Marion Taylor is the founder of Taylor The Gap, a gap year consultancy for students. Here she talks about what she has learned through her own experiences in traveling and volunteering abroad.


Like in many of the personal experiences shared in Learning Service: The Essential Guide to Volunteering Abroad, I too entered Peace Corps altruistically hoping to “make a difference.” My rural program was entitled “animation” which in French means inspire, motivate, empower. As I came to learn very quickly, I learned much more from the local community members who came to be my family, than I was ever able to teach them. One thing I loved about Learning Service is that it points out the importance of working alongside local community members in ongoing sustainable community projects, which was exactly what I learned during my time with the Peace Corps.

I remember the first few months in my village in rural Senegal in the southern region of the Casamance. I lived in a Muslim district, and being 22, white, unmarried, and female, it took me an entire year to gain the men’s trust. At the onset, I instead mostly worked and bonded with the women, to create a collective garden (which was their request).



The women community members already had individual vegetable gardens behind their huts and clearly did not need any foreigner instructing them on the “how-tos” of gardening 101. I, however was fresh and very enthusiastic from a 10-week in-country training, and was set on measuring out 2 foot by 10 foot square-edged plots with even rows in which to plant American seeds. Seeds which the local people had never seen before, nor had any interest in eating or selling in their local markets. In hindsight, it was comical to see me measuring out perfectly rectangular plots with exactly seeded rows, while the women dug up big circular plots and threw the seeds willy nilly.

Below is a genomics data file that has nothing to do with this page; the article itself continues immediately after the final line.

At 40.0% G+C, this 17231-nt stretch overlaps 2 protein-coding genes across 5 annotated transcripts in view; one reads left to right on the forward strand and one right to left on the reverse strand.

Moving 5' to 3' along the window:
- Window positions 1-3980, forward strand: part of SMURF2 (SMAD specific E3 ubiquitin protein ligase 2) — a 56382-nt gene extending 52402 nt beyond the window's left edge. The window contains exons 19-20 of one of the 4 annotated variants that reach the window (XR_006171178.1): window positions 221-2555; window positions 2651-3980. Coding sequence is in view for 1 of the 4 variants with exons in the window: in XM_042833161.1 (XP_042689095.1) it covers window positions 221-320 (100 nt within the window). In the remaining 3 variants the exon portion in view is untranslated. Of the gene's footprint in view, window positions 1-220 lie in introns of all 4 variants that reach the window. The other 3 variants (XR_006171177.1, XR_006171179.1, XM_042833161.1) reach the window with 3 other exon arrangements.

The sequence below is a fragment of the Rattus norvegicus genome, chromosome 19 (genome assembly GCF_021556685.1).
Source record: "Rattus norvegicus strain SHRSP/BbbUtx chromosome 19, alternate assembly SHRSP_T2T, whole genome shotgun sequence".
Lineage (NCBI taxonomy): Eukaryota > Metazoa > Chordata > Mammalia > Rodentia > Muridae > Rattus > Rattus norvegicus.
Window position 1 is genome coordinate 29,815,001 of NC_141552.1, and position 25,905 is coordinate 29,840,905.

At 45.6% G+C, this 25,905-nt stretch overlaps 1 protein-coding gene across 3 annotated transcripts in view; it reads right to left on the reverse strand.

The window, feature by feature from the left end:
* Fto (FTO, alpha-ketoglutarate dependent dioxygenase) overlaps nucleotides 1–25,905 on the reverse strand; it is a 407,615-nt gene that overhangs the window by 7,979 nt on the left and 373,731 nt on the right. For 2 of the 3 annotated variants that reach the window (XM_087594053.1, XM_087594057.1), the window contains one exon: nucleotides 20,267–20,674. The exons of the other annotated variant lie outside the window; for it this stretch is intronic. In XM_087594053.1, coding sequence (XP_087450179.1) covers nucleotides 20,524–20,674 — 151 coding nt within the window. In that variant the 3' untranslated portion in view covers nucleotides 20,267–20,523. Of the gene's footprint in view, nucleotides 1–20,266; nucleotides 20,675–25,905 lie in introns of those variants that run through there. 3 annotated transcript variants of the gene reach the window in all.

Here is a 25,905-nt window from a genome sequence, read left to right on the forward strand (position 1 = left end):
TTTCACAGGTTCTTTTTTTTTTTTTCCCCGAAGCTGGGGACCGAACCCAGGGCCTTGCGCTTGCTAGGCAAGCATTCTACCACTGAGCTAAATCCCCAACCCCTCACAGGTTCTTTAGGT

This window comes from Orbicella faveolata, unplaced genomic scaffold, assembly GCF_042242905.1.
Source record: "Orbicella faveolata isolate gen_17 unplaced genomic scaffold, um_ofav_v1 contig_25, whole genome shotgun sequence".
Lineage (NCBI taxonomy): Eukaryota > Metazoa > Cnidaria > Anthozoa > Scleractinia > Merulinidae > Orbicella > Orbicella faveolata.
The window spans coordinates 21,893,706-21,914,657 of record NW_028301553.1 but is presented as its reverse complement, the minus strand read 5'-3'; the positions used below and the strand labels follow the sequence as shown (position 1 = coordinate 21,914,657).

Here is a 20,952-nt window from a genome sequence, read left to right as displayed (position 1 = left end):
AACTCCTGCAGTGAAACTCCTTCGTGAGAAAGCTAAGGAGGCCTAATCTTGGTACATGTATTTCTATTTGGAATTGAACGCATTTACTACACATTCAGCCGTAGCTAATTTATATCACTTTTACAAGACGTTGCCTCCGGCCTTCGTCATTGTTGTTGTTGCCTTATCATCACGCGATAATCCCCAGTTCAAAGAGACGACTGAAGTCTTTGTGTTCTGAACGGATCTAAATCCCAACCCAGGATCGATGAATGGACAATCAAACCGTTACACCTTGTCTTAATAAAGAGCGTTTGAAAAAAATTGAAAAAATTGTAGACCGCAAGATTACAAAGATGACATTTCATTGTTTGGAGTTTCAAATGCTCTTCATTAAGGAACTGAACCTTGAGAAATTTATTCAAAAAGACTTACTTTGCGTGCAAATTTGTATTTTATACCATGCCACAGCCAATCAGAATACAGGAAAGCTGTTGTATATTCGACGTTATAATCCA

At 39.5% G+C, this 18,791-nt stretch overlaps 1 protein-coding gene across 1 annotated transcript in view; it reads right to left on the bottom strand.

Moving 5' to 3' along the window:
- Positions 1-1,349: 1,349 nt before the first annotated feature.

Frustrated at my inability to converse in Diola (the local dialect), or even to translate from my solid French to Diola, I decided in the end to dig plots using both the local method and my way, to compare the two. The local way won out by far, of course. The women’s plots were just as successful, if not more so than mine. They had little use for eggplant, carrots, peas, turnips, radishes, and the other variety of inappropriate American seeds straight from the Peace Corps office.